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Inside the Buildings

Published on 5th December 2016

Interior design has tremendous impact in the shaping of our day to day life. Some psychological studies even suggest that rearrangement of furniture by a third party can cause a severe discomfort in people because we see our physical surrounding, especially in our private arena, as something of an extension of our self. 

Many interior designers such as Cecelia Chau, however, have expressed their frustration at how the realm of interior design has failed to flourish in the city. Interior designers also often experience a lack of respect compared to their peers in architecture and engineering. 

One of prominent reasons why interior design struggles is that in comparison to architecture - which is seen as a service to the common good, of public benefit - interior design is seen mostly as an aesthetic choice, of personal style; therefore, its value is considered largely dependent on subjectivity. 

Secondly from an industry point of view it's often considered an add-on service to the purchase of accommodation rather than a necessity. Such point of view can be ascribed partially to a popular misconception that interior design is that of western importation, and like many other western importations, a luxury, when in fact interior design and arrangement have ancient history. Namely, Feng Shui.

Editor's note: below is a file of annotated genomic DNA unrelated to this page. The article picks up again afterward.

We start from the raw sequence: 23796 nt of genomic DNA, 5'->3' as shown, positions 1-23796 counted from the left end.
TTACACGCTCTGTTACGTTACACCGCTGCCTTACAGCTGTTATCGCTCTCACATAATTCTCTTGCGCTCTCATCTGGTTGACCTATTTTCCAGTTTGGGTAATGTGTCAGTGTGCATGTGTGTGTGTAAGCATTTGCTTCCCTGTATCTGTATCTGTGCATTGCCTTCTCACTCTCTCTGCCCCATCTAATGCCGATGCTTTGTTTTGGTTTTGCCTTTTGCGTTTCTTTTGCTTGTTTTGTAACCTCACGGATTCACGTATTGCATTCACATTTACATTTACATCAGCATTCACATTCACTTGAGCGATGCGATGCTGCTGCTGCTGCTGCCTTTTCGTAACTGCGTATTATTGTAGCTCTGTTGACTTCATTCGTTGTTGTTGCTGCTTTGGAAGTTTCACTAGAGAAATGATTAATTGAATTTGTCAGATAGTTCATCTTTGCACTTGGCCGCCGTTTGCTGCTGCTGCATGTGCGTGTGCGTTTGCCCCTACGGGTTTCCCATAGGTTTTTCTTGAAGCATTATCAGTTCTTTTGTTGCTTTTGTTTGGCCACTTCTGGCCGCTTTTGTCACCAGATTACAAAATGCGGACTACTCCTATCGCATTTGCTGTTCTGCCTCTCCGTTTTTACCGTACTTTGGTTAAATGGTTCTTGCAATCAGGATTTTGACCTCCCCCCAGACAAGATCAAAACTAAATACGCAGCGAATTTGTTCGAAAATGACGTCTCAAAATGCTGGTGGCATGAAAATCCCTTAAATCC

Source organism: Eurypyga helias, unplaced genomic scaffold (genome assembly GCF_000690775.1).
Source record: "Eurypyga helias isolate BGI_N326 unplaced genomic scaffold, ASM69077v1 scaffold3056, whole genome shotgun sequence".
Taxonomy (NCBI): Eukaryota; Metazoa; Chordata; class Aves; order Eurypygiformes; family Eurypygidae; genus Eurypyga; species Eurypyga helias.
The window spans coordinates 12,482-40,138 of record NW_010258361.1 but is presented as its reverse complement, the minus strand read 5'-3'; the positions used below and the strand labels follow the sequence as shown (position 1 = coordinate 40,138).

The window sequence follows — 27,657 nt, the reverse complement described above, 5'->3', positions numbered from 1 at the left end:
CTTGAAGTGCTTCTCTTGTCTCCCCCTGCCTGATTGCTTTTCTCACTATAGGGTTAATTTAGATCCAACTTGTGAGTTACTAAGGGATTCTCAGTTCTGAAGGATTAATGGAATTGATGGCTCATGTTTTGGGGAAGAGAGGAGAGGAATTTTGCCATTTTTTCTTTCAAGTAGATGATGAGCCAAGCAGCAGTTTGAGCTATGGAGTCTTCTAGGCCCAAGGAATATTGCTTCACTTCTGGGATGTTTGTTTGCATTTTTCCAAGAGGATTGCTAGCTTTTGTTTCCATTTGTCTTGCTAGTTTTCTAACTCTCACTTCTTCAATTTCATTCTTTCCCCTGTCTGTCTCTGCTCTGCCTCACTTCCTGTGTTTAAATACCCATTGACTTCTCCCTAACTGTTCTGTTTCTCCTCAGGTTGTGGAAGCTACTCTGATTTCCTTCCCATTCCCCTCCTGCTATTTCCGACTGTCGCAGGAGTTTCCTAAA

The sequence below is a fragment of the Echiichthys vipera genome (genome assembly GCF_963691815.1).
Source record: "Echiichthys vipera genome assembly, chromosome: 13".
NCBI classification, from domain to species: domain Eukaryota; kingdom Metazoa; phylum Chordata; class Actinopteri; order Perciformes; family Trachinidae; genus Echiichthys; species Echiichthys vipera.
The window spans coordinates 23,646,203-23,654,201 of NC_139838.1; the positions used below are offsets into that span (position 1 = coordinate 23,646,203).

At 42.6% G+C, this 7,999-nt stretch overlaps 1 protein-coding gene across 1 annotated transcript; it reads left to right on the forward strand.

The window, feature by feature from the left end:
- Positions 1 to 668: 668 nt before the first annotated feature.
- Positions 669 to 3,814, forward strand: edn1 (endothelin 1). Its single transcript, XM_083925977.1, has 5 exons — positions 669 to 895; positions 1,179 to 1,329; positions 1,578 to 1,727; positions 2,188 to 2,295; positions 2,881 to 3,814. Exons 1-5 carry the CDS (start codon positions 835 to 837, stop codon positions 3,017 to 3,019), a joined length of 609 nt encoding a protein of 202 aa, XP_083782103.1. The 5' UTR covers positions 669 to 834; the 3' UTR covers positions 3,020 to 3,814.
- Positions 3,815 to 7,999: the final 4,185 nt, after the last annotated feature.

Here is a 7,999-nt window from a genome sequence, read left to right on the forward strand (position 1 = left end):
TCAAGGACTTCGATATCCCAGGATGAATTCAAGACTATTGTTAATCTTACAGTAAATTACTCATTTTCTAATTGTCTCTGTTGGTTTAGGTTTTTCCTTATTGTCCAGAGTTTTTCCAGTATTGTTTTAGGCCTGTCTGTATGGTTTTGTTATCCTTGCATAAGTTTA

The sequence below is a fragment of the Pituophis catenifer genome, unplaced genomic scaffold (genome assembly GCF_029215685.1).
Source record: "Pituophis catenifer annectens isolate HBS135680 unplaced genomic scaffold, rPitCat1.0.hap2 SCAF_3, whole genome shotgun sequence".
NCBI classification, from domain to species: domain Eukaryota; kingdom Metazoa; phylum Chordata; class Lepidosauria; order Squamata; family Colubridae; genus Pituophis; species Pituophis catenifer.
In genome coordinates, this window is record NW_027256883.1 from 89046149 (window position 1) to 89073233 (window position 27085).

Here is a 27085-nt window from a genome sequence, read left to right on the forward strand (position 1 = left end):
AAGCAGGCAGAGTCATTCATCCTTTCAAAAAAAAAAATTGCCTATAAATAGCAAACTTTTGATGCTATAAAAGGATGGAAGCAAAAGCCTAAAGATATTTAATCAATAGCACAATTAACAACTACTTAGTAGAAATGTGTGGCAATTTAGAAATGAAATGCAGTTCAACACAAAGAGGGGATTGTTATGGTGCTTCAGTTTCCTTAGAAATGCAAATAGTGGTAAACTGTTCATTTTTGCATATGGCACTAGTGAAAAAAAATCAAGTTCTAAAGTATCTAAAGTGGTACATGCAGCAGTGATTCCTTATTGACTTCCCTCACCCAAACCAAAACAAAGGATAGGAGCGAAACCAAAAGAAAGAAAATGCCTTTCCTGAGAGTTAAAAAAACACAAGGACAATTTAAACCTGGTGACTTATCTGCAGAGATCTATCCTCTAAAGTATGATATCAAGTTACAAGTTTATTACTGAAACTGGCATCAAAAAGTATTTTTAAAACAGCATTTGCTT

In order to overcome these challenges, designers often seek work in China. As a more long-term solution, designers look to professionalize the practice in Hong Kong. This requires more standards, rules, restrictions, qualifying exams, and code of conduct. 

In addition, several other themes have dominated Interior Design practices in Hong Kong. The debate of designing versus copying is always that of contention in artistic pursuits. Some criticise that Hong Kong has been moving towards copying Western styles and lacking originality. 

Second theme is the contradictory nature of new technology, which is feared and appreciated simultaneously. Due to the advancement of computer technology, design training and conduct (drafting and drawing) has become increasingly accessible to the public, which proved especially a natural extension for construction services to take on, increasing competition for Interior Designers. 

Problems and possibilities reside just as much within the buildings as much as in the buildings themselves in the City.

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Ref/ Interior Design in Hong Kong: A Practice in Transition

Photo/www.interiordesign.net/

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